As we were reminded many, many times 30 years ago — that’s a generation, by the way — Paul Keating used to manage a rock band.
The Ramrods (that was their name) never bothered the charts, but Keating himself must have learnt all about marketing.
In the quarter of a century — that’s almost a generation — since he was so firmly knocked out of the Lodge, he’s successfully reinvented himself as a nostalgia act that’s yet not nostalgia, that still has that edge.
Gough Whitlam, in whose cabinet PJK so briefly served, used to pop up at this time of year religiously for a rousing rendition of “well may we say…” to an ageing crowd squeezed into their old It’s Time t-shirts and a few curious youngsters.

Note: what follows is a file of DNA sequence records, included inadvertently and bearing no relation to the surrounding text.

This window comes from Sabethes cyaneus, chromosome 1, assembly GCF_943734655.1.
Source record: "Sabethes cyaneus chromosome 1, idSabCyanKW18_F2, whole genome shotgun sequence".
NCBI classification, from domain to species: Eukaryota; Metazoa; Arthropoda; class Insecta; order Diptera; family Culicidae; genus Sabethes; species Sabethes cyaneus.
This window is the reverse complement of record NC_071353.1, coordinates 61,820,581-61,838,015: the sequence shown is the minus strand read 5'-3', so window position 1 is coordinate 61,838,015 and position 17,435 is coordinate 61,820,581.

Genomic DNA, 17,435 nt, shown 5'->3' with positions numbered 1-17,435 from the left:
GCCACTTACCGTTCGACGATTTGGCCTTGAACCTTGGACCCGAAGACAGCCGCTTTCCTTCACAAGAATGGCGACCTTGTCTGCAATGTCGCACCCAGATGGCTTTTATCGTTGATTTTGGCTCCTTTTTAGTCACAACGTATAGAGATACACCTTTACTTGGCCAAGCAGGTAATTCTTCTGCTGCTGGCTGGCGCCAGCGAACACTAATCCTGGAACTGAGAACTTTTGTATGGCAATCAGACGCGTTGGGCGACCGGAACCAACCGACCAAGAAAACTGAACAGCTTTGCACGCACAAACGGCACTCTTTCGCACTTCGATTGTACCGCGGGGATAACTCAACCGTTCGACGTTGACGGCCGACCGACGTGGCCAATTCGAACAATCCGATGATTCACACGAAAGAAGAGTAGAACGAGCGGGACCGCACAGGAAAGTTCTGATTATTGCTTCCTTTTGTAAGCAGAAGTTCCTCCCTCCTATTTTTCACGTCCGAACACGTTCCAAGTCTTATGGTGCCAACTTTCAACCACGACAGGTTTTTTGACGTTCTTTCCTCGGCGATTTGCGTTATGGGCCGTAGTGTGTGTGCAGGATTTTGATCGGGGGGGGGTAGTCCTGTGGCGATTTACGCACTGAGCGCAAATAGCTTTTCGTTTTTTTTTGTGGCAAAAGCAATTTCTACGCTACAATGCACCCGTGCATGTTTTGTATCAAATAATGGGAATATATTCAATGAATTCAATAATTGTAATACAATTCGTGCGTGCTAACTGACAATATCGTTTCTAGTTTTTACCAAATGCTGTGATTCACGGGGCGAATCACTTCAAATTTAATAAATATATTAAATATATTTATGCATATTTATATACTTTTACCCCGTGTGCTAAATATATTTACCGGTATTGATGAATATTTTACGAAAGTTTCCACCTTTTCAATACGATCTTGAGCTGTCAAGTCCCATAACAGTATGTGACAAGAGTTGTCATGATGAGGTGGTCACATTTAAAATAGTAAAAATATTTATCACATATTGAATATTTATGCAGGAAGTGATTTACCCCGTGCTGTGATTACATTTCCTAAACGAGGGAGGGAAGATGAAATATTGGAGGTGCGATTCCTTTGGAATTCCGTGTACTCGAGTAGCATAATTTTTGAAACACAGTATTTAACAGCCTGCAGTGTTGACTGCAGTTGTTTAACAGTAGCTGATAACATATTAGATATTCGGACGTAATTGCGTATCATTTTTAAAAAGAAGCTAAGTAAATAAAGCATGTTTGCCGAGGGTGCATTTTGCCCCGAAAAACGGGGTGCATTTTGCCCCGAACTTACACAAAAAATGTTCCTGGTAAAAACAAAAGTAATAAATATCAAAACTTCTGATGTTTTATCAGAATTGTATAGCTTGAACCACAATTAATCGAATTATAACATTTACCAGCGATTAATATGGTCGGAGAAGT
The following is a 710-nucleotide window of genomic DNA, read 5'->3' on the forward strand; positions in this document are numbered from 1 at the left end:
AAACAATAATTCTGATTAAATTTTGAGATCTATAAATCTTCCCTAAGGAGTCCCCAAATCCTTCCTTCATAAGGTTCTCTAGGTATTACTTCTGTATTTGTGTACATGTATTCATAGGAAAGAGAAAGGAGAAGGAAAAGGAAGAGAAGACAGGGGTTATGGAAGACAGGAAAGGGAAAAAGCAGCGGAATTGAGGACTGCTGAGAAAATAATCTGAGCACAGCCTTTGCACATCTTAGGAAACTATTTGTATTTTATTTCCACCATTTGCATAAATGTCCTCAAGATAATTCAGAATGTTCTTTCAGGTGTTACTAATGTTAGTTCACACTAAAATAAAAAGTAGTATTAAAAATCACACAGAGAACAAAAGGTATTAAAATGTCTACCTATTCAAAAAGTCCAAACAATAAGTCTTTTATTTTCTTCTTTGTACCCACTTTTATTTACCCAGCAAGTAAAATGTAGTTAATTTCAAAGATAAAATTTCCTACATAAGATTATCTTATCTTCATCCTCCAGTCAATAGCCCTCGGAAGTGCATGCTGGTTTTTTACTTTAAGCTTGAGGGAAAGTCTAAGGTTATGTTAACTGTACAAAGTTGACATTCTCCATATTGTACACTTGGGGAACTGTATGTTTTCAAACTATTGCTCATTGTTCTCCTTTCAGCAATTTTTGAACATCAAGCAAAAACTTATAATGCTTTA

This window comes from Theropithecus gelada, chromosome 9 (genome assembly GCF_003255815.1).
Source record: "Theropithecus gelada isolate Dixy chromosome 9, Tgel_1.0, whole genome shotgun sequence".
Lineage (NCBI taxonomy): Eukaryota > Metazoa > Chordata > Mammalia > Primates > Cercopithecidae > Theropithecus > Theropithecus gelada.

Keating, though, is something different. It’s not as if he’s like the Rolling Stones, churning out the hits again and again and again. He does more.
Keating’s era was the eighties, so let’s compare him to an eighties band. He’s New Order, simultaneously cult and simultaneously hugely successful.
Just as on any New Order release there’s one track where the guitars hark back to their roots in Joy Division, Keating always has a colourful line that reflects the PJK of old and sticks in the mind, be it whether he turns up 7.30 or, as today, the National Press Club, scene of some his greatest performances.
This lunchtime, it was his reference to a handful of Australian submarines threatening China as being like “throwing toothpicks at a mountain”.
Keating, no doubt, had fun. And the Laura Tingles of the world all remembered when Keating was it — and they were the cool kids.
Was the nation served in any way? That’s doubtful.
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